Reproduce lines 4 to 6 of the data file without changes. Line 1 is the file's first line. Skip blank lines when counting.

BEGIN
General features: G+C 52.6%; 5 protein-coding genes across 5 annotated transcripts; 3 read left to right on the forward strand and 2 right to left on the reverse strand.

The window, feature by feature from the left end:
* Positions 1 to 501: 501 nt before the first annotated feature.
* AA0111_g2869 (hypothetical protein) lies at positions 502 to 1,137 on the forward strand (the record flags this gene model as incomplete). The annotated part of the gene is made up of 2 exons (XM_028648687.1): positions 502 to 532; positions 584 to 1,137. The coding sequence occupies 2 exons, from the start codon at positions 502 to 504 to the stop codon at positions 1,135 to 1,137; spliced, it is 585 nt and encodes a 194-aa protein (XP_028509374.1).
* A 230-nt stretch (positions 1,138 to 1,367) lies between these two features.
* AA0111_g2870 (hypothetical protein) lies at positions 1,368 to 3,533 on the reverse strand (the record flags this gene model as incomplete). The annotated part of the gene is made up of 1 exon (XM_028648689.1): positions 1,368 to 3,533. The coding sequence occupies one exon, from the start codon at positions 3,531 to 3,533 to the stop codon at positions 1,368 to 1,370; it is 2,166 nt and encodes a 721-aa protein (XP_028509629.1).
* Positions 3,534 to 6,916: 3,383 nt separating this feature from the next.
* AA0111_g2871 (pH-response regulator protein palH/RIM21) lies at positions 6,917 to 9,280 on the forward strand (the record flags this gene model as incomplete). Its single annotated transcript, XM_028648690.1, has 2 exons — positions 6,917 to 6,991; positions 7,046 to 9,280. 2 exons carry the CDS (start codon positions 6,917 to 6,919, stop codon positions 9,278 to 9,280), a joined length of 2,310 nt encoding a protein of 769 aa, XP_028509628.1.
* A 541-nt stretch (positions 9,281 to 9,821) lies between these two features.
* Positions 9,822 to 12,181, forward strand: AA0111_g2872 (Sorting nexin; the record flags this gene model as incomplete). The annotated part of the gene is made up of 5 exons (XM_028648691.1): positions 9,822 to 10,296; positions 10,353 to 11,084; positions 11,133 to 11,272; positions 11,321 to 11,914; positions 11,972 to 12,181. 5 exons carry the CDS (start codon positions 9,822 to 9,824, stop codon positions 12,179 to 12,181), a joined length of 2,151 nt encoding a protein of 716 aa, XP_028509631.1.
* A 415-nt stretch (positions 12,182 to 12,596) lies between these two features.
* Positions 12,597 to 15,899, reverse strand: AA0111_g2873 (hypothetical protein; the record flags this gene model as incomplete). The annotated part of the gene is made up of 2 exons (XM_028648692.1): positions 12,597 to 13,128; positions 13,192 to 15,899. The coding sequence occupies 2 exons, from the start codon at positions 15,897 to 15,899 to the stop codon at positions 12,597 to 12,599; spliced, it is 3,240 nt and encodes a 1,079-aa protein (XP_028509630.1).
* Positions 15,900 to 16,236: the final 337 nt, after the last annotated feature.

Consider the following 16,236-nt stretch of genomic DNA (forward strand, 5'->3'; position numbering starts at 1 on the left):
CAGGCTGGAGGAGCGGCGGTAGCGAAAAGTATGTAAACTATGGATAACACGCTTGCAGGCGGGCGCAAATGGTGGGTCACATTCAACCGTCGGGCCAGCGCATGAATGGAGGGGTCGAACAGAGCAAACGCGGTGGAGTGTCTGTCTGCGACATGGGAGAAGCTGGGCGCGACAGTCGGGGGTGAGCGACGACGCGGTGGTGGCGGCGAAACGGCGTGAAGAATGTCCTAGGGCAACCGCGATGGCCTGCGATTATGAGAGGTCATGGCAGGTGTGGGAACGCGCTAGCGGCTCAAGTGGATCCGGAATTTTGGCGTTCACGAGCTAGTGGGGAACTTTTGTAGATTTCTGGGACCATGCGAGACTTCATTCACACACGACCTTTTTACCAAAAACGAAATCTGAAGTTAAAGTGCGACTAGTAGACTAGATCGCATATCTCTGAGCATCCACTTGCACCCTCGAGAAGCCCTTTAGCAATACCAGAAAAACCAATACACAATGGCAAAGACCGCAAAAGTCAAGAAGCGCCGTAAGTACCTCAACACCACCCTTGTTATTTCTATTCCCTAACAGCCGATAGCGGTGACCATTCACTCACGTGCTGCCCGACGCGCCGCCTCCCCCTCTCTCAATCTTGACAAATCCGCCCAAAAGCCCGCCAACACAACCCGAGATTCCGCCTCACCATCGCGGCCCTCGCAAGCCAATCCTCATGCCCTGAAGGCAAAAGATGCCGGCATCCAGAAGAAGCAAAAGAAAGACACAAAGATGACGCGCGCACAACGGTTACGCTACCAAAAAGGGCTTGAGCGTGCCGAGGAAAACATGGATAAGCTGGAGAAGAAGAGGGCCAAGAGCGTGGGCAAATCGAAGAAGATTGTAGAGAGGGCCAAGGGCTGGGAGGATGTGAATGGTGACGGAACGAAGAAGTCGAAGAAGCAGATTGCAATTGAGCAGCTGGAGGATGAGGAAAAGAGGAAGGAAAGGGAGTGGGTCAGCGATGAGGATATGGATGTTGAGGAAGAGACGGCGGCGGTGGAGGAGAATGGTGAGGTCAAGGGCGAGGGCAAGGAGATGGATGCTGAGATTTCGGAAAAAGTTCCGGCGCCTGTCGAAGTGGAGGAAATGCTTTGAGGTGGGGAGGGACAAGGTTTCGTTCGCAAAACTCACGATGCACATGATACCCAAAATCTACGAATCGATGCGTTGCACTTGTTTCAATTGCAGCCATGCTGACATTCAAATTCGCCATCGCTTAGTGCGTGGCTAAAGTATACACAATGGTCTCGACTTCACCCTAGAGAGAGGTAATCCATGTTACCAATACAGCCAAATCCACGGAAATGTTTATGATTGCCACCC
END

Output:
* AA0111_g2869 (hypothetical protein) lies at positions 502 to 1,137 on the forward strand (the record flags this gene model as incomplete). The annotated part of the gene is made up of 2 exons (XM_028648687.1): positions 502 to 532; positions 584 to 1,137. The coding sequence occupies 2 exons, from the start codon at positions 502 to 504 to the stop codon at positions 1,135 to 1,137; spliced, it is 585 nt and encodes a 194-aa protein (XP_028509374.1).
* A 230-nt stretch (positions 1,138 to 1,367) lies between these two features.
* AA0111_g2870 (hypothetical protein) lies at positions 1,368 to 3,533 on the reverse strand (the record flags this gene model as incomplete). The annotated part of the gene is made up of 1 exon (XM_028648689.1): positions 1,368 to 3,533. The coding sequence occupies one exon, from the start codon at positions 3,531 to 3,533 to the stop codon at positions 1,368 to 1,370; it is 2,166 nt and encodes a 721-aa protein (XP_028509629.1).